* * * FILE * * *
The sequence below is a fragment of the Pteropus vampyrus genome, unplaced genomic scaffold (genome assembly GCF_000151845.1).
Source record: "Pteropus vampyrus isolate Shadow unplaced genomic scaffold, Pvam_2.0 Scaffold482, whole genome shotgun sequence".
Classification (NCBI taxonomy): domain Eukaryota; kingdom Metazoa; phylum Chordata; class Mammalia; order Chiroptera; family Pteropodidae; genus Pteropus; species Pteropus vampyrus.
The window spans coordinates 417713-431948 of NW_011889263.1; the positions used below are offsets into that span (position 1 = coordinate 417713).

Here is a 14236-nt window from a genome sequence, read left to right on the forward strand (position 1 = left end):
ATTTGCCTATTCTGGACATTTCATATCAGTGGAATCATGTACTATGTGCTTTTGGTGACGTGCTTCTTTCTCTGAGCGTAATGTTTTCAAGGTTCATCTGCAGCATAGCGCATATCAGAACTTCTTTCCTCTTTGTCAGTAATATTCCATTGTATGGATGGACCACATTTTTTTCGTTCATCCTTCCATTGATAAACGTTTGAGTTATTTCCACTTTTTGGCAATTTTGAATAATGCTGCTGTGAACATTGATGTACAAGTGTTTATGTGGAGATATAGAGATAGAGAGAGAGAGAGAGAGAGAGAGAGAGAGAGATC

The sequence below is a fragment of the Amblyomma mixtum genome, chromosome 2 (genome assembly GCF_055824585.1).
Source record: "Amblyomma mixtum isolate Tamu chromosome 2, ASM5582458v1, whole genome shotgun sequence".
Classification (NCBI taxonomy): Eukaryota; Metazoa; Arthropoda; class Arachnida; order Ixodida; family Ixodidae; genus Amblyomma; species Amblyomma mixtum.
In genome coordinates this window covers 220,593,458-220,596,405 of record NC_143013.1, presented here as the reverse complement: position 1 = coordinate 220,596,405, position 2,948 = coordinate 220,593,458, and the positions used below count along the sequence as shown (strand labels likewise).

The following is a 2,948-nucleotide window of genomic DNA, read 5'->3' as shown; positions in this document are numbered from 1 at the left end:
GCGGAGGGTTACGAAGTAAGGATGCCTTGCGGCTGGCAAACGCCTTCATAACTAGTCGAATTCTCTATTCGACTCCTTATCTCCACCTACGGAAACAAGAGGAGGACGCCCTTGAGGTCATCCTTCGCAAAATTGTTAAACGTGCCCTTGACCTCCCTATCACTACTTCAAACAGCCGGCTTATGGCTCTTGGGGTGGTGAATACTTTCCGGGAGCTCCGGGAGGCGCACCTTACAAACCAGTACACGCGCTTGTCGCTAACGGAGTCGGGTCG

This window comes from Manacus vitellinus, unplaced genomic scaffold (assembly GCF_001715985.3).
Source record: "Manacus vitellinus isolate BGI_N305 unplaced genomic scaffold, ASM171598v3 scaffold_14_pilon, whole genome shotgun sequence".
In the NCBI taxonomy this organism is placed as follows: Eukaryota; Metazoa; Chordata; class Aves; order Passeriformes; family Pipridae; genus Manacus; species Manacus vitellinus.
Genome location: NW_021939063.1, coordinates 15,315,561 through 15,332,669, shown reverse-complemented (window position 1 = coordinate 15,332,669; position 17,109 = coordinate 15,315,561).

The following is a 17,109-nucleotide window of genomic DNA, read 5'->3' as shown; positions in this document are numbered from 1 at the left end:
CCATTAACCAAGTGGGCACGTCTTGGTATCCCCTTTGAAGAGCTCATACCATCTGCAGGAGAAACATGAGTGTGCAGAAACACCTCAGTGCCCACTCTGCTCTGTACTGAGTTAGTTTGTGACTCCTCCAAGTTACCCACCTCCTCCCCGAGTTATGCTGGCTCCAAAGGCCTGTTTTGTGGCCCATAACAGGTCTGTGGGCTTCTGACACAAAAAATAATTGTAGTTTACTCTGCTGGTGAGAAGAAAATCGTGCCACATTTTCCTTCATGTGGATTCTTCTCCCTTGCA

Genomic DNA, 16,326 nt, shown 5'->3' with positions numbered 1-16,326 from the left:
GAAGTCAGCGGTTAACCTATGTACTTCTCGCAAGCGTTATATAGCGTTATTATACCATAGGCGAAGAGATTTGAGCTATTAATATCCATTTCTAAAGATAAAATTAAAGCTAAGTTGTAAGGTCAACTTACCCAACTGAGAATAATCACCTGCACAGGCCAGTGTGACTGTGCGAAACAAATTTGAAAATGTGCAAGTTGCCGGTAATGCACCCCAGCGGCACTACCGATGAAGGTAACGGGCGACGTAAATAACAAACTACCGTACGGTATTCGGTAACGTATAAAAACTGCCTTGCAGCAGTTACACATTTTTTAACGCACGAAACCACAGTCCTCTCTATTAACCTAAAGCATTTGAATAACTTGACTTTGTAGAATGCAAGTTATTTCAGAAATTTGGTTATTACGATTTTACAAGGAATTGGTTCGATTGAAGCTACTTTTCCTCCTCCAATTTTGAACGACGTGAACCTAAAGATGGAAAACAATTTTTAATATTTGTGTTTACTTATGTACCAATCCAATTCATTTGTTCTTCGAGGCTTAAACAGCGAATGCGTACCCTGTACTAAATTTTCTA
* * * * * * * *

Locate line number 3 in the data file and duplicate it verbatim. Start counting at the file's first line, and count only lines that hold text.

Classification (NCBI taxonomy): domain Eukaryota; kingdom Metazoa; phylum Chordata; class Mammalia; order Chiroptera; family Pteropodidae; genus Pteropus; species Pteropus vampyrus.